Released during Black History Month in the USA, She did that delves into the stories behind some of America’s most prominent black women-owned businesses today as told by their creators. Executive Produced by In Her Shoes founder Renae Bluitt, the documentary also explores the ways in which African American women entrepreneurs have created thriving businesses with little to no help from investors, and touches on the importance of taking control of your mental health.

I’ve picked out some inspirational quotes from almost all of the women featured including Myleik Teele, Luvvie Ajayi, Melissa Butler and Tonya Rapley. Read what each lady had to say below.

Renae Bluitt, Founder, In Her Shoes blog and Crush Media

“Before I took the leap into entrepreneurship I was working at one of the top PR agencies here in New York City, but I wasn’t there. I realised that I wasn’t gonna be completely happy with the work that I was doing until I had a little more control over the types of brands that I was doing PR for, the types of projects that I was managing, and the only way to do that was to really start my own consultancy and become my own boss.”

Denequa Williams, Maker, Lit Brooklyn

“I remember spending my savings and I was like ‘this has to work because you can’t go broke (laughs)’. And that’s the best time for something to work – when your back is against the wall. And, I don’t know, I just felt like all in or nothing.”

Lauren Williams, former Editor, Essence magazine

“We speak to entrepreneurs at Essence all the time and the constant thread that we’re hearing is that there was some need that was not fulfilled and they literally just picked it up and did it themselves.”

Melissa Butler, Founder, The Lip Bar

“I decided that in order for my business to give me 100%, I had to give it 100%.”

Tonya Rapley, Founder, My Fab Finance 

“There’s a lot of loneliness behind the scenes of entrepreneurship and each and every time a woman is honest about her experiences – the highs, the lows, the challenges, the successes and all of the murkiness in between – she is fuelling another woman to keep going and encouraging another woman to push beyond whatever challenges she’s facing.”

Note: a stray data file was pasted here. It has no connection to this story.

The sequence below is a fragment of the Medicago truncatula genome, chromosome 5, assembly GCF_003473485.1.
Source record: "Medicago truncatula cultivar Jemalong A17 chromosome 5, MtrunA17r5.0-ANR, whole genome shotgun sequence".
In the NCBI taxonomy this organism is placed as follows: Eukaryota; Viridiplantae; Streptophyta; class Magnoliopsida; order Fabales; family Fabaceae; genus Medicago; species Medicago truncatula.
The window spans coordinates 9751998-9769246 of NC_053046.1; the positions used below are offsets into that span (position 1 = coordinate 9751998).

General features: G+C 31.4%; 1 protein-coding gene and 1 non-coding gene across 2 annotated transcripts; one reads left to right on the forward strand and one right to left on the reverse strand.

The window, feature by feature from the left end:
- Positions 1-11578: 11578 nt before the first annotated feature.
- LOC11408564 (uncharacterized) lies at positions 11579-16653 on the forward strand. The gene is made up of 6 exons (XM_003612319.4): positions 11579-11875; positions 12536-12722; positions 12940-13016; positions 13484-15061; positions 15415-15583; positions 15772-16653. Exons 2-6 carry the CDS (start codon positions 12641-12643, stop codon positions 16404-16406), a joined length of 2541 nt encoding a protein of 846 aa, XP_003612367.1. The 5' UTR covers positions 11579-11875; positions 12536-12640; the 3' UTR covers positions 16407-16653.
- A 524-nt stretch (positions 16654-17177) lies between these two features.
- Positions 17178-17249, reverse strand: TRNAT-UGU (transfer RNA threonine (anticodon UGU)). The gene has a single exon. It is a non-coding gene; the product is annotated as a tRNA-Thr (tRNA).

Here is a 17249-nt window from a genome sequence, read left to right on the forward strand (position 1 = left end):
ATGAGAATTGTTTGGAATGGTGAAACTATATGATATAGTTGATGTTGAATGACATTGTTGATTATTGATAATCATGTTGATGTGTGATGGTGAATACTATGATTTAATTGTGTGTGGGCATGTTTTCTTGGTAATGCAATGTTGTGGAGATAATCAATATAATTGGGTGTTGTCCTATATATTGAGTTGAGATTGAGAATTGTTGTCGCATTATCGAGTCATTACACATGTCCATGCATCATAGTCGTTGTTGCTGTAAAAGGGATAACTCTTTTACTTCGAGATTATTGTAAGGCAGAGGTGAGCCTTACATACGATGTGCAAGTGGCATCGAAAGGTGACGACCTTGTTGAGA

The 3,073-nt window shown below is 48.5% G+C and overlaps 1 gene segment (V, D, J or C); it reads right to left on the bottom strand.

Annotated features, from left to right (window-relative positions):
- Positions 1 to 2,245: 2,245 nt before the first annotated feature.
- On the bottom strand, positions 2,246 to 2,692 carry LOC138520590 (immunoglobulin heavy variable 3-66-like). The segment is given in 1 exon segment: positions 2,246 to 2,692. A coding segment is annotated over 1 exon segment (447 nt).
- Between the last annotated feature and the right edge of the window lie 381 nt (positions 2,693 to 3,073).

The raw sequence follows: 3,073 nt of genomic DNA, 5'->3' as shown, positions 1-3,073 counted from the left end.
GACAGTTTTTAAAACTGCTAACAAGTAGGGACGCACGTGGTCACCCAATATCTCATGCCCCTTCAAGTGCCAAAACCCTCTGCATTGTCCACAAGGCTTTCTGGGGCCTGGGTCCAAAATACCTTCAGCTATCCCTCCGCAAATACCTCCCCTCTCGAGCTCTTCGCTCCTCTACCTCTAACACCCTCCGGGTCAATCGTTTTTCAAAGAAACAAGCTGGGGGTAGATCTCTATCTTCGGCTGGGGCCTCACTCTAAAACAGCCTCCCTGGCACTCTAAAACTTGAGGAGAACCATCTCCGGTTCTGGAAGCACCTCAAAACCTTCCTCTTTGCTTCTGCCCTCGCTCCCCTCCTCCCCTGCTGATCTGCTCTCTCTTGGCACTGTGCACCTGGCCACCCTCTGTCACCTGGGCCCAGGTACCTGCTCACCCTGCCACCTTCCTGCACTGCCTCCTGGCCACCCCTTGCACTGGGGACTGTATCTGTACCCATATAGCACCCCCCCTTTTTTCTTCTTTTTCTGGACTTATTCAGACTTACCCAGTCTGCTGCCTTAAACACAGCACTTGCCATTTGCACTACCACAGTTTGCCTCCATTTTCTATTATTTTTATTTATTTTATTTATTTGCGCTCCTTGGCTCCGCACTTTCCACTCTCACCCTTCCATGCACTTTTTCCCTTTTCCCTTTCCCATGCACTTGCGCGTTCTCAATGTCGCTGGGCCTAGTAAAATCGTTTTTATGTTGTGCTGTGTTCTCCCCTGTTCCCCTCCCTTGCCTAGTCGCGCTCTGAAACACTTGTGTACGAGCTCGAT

Lisa Price, Founder, Carol’s Daughter 

“A lot of time people will ask ‘Oh is there a moment where you wanted to give up, that you just said ‘oh I can’t do this’?’. And after being in business for over 20 years, there are so many of those moments because it’s hard and it’s scary and it’s very precarious and there’s so much that you discover as you’re doing it that you don’t know.”

Gwen Woods, Co-owner, The Crabby Shack

“It’s harder for us and it seems that most black businesses are doing it on their own. They are pulling their money together or digging into their savings and we want a piece of that pie too, so that’s what we’re trying to figure out. How do we get some of that money?”

Therese Kempf, Psychotherapist

“I think for black women entrepreneurs, where it requires so much of ourselves and so much of our time, having mental wellness and having a hold of our mental health is really important.”

Myleik Teele, Founder CURLBOX and MyTaughtYou 

“Most people are surprised that I don’t do non-business things outside of business hours that aren’t ultra pressing cash things. I do not do interviews after six o’ clock, I do not do meetings, and I don’t do them on weekends.” 

Sheryl Roberts, Owner, IndigoStyle Vintage

“I can’t do everything all at once so for me, I compartmentalise. It’s like, what is most important right now? Anything else that is not important right this second can go on the list.”

Kelli Coleman, Co-owner, The Ten Nail Bar

“It is really our responsibility to direct our dollars to support one another. To open businesses that we can support.”

Luvvie Ajayi, Bestselling Author 

“I’m a fan of nepotism at this point, especially when it comes to black women. One of my hobbies is defending black girls, and two, supporting black women and just black businesses in general because I think we need to prioritise that. If we are going to get on better footing we actually have to be very focussed about that.” 

Jessica O. Matthews, CEO, Uncharted Power

“There are 26 black women who have ever raised $1m for their tech startup. There’s a real missed opportunity in my opinion for women of colour, particularly black women, to take lead and solve the problems that we so intimately know.”

Yasmin Quiles, Founder, Pop! By Yaz 

“One of the obstacles that I face as a woman in business is thinking that you have to be an expert at something to be able to do it. I think it’s something that a lot of us are raised with – if you’re not schooled properly, if you didn’t go to college. And often times it’s really just a matter of having the guts to do it. So I think if you just empower yourself and others to just have a go at it often times you’ll find what you’re not only good at but passionate about.”

Myla Patterson, Mom-in-chief, SASS-E-Todds 

“This experience is meant to be a teachable moment, it’s meant to be fun and it’s meant to help them [her two young daughters and Sass-E-Todds co-founders] to garner life skills that will help them in the long term.”

Stream She did that on Netflix.

Posted by:Carly Lewis-Oduntan

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